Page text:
Adding chiropractic care to back pain can reduce disability

(Reuters Health) – Adding chiropractic care to standard medical care for low back pain can help reduce discomfort and disability, suggests a US study. UU

Investigators studied 750 US service members on active duty who were being treated for low back pain. All of them received usual care, such as physiotherapy and medications to relieve pain and inflammation. In addition, half of them received chiropractic care that could include spinal manipulation, rehabilitation exercises and treatment with cold or heat.

After six weeks, patients who received chiropractic care reported larger reductions in lower back pain and less related disability than people who did not receive these treatments, the study found.

"Spinal manipulation (often referred to as chiropractic adjustment of Hias) can help heal the tissues of your body that are formed as a result of injury, decreasing pain and improving the body's ability to move properly", said the study's lead author, Dr. Christine Goertz. who did the research while affiliated with Palmer College of Chiropractic in Davenport, Iowa.

"It is also possible that manipulation affects the way the body perceives pain through the brain or spinal cord and / or decreases the pain from muscle tension, inflammation and / or spasm in the muscles adjacent to the spine, "said Goertz said by email

Back pain is a leading cause of disability and doctor visits for adults around the world. It often disappears in a few weeks. But when it persists, back pain can be treated with spinal manipulation, medications such as badgesics or muscle relaxants, heat, exercise or physical therapy.

It is estimated that one in five adults in the United States have lower back pain. Direct treatment costs and indirect costs, such as lost productivity, exceeded $ 234 billion in 2010, researchers at JAMA Network Open point out.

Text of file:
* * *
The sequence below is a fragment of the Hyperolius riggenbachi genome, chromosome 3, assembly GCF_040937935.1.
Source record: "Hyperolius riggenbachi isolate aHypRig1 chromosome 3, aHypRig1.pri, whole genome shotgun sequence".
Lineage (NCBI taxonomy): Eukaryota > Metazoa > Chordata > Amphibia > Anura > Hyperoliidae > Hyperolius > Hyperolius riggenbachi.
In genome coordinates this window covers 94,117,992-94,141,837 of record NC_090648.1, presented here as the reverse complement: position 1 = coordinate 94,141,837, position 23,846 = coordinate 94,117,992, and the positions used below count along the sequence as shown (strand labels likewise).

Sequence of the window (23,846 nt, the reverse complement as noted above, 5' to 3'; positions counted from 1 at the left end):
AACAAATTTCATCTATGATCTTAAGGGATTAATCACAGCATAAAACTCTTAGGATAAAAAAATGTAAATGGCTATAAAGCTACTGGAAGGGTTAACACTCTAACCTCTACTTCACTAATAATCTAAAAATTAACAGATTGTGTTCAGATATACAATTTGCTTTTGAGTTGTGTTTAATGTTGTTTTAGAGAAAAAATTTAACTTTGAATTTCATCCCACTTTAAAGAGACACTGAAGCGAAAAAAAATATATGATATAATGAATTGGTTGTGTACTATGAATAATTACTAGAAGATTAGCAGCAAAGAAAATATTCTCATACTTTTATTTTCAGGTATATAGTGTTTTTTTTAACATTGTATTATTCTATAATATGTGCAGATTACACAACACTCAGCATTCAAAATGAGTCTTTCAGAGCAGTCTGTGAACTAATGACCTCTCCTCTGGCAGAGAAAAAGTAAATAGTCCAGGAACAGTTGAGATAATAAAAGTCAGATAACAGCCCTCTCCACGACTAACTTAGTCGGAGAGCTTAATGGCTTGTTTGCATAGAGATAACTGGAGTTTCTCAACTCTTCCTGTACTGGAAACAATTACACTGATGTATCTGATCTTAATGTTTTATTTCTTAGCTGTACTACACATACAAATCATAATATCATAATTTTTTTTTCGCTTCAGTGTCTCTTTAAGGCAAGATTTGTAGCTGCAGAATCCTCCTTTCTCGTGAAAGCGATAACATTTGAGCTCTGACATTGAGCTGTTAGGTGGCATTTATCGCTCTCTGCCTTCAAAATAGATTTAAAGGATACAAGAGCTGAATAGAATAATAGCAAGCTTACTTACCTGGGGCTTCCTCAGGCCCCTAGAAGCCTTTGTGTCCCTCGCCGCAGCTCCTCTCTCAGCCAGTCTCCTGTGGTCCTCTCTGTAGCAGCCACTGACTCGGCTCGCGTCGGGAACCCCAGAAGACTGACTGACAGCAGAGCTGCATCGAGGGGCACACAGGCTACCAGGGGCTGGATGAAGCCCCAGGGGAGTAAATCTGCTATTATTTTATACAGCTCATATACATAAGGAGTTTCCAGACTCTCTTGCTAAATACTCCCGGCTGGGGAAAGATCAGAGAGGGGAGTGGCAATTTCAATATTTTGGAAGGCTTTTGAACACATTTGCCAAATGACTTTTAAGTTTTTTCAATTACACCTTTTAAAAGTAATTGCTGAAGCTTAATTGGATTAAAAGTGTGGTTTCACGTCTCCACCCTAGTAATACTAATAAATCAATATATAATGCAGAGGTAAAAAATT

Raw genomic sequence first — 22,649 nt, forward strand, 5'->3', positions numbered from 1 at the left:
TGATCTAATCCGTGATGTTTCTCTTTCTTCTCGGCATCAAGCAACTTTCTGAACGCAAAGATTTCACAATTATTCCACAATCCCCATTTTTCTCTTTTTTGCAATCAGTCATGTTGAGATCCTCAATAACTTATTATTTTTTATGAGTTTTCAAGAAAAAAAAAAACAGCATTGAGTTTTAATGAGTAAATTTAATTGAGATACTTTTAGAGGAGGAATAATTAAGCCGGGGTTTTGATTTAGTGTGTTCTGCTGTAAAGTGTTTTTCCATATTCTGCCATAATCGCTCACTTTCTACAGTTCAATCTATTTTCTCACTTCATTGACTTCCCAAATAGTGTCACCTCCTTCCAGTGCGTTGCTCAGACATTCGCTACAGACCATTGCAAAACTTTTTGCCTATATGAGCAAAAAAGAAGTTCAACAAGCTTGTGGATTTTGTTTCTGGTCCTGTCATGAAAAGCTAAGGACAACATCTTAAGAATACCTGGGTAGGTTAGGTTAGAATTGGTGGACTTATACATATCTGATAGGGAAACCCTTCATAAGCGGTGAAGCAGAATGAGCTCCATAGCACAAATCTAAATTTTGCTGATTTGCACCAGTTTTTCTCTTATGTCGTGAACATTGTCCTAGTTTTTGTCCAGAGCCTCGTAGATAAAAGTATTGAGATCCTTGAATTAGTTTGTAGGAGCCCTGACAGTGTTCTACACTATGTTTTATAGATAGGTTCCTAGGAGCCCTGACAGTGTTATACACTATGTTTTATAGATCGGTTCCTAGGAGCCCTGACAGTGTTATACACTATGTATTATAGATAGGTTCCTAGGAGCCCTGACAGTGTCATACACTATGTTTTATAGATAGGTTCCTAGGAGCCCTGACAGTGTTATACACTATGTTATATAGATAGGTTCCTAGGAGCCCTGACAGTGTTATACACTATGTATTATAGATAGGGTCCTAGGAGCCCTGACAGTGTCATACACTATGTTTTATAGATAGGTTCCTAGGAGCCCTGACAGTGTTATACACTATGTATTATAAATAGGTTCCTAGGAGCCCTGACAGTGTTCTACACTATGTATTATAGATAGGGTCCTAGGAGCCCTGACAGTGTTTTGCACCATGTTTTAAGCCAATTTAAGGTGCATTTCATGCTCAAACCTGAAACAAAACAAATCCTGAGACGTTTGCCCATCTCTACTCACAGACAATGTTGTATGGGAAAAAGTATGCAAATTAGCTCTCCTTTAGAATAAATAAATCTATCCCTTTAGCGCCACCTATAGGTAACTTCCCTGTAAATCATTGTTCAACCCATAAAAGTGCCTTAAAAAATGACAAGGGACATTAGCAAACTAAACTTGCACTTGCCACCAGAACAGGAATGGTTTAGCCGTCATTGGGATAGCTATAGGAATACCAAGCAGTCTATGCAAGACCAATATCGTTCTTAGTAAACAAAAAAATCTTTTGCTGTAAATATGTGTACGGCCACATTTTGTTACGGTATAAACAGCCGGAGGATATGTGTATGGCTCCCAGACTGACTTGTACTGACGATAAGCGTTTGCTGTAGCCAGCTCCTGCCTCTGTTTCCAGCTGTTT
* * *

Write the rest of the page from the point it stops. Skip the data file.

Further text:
Amid a worsening crisis of opiate addiction in the US, doctors are increasingly looking for less addictive medications and alternative treatments for low back pain, they add.

Chiropractic care in the study included spinal manipulation to help restore proper alignment in the lower back and surrounding areas.

Participants badigned to chiropractic care received an average of two to five treatments, depending on their treatment center.

After six weeks, people who received chiropractic care reported average levels of pain intensity that were approximately 1.1 points lower on a pain scale of 1 to 10 than people who did not receive chiropractic treatments. This difference persisted, but was less pronounced, after 12 weeks.

Of 43 cases of side effects reported by people receiving chiropractic care, the majority of cases were described as joint or muscle stiffness. Some people reported these side effects when they did not receive chiropractic care, and in this group three people had medication side effects and four had side effects from epidural injections.

One limitation of the study is that back pain is difficult to diagnose and confirm, and the results of treatment reported by patients are difficult to verify, the authors note. It is also possible that the results of predominantly male and young service members do not reflect what would happen to the broader population of people with back pain.

Even so, the results add to evidence suggesting that offering chiropractic care in addition to other treatments for back pain can improve outcomes, said Daniel Cherkin of the Kaiser Permanente Washington Health Research Institute in Seattle.

Chiropractic care, like other forms of alternative treatments such as mbadage, acupuncture and yoga, reduces pain and improves the function of people with low back pain, said Cherkin, author of an accompanying editorial, by mail electronic.

"All these treatments have lower risks of harm than medications, injections and surgery," Cherkin said. "Because it has not been possible to predict which patients will benefit more from a specific treatment, testing several of these alternative treatments to find one that works is a sensible strategy."

SOURCE: and / 2k8PEOE JAMA Network Open, online May 18, 2018.


Source link